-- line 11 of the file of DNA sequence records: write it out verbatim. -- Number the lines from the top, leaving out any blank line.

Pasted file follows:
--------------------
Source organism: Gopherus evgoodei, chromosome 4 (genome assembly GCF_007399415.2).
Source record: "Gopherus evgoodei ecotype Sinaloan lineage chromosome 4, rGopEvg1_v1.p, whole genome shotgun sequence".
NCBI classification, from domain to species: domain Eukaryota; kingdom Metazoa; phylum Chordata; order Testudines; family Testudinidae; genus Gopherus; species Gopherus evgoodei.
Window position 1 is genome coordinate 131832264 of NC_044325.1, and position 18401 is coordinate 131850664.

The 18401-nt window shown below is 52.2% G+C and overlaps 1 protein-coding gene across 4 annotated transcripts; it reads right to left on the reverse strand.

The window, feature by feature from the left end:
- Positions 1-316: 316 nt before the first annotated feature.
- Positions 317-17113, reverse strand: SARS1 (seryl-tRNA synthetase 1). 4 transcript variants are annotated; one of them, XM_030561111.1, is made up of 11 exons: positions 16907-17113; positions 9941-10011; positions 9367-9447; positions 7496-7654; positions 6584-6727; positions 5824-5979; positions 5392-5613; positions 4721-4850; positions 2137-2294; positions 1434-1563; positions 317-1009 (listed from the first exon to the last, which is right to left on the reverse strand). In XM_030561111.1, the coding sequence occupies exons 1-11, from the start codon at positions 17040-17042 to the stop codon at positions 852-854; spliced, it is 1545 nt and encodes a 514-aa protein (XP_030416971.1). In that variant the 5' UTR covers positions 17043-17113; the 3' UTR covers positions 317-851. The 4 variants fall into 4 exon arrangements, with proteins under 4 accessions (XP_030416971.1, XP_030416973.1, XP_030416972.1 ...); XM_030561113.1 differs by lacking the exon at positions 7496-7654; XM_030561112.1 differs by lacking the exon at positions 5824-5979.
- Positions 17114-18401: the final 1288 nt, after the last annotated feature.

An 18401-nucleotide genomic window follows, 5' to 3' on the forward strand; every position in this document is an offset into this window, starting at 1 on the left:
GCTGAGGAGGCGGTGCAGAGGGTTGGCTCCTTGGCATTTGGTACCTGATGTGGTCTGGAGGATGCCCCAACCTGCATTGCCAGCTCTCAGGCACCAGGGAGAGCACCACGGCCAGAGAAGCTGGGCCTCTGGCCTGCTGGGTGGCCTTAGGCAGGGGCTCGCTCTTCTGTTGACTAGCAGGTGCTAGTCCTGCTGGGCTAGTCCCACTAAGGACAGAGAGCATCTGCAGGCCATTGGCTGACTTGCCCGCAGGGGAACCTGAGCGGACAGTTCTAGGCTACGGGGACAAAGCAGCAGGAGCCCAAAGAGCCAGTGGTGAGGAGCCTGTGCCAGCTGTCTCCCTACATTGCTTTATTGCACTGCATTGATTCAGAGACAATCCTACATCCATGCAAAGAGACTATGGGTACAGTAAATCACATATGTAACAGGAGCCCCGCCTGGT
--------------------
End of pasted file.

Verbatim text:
GCTGAGGAGGCGGTGCAGAGGGTTGGCTCCTTGGCATTTGGTACCTGATGTGGTCTGGAGGATGCCCCAACCTGCATTGCCAGCTCTCAGGCACCAGGGAGAGCACCACGGCCAGAGAAGCTGGGCCTCTGGCCTGCTGGGTGGCCTTAGGCAGGGGCTCGCTCTTCTGTTGACTAGCAGGTGCTAGTCCTGCTGGGCTAGTCCCACTAAGGACAGAGAGCATCTGCAGGCCATTGGCTGACTTGCCCGCAGGGGAACCTGAGCGGACAGTTCTAGGCTACGGGGACAAAGCAGCAGGAGCCCAAAGAGCCAGTGGTGAGGAGCCTGTGCCAGCTGTCTCCCTACATTGCTTTATTGCACTGCATTGATTCAGAGACAATCCTACATCCATGCAAAGAGACTATGGGTACAGTAAATCACATATGTAACAGGAGCCCCGCCTGGT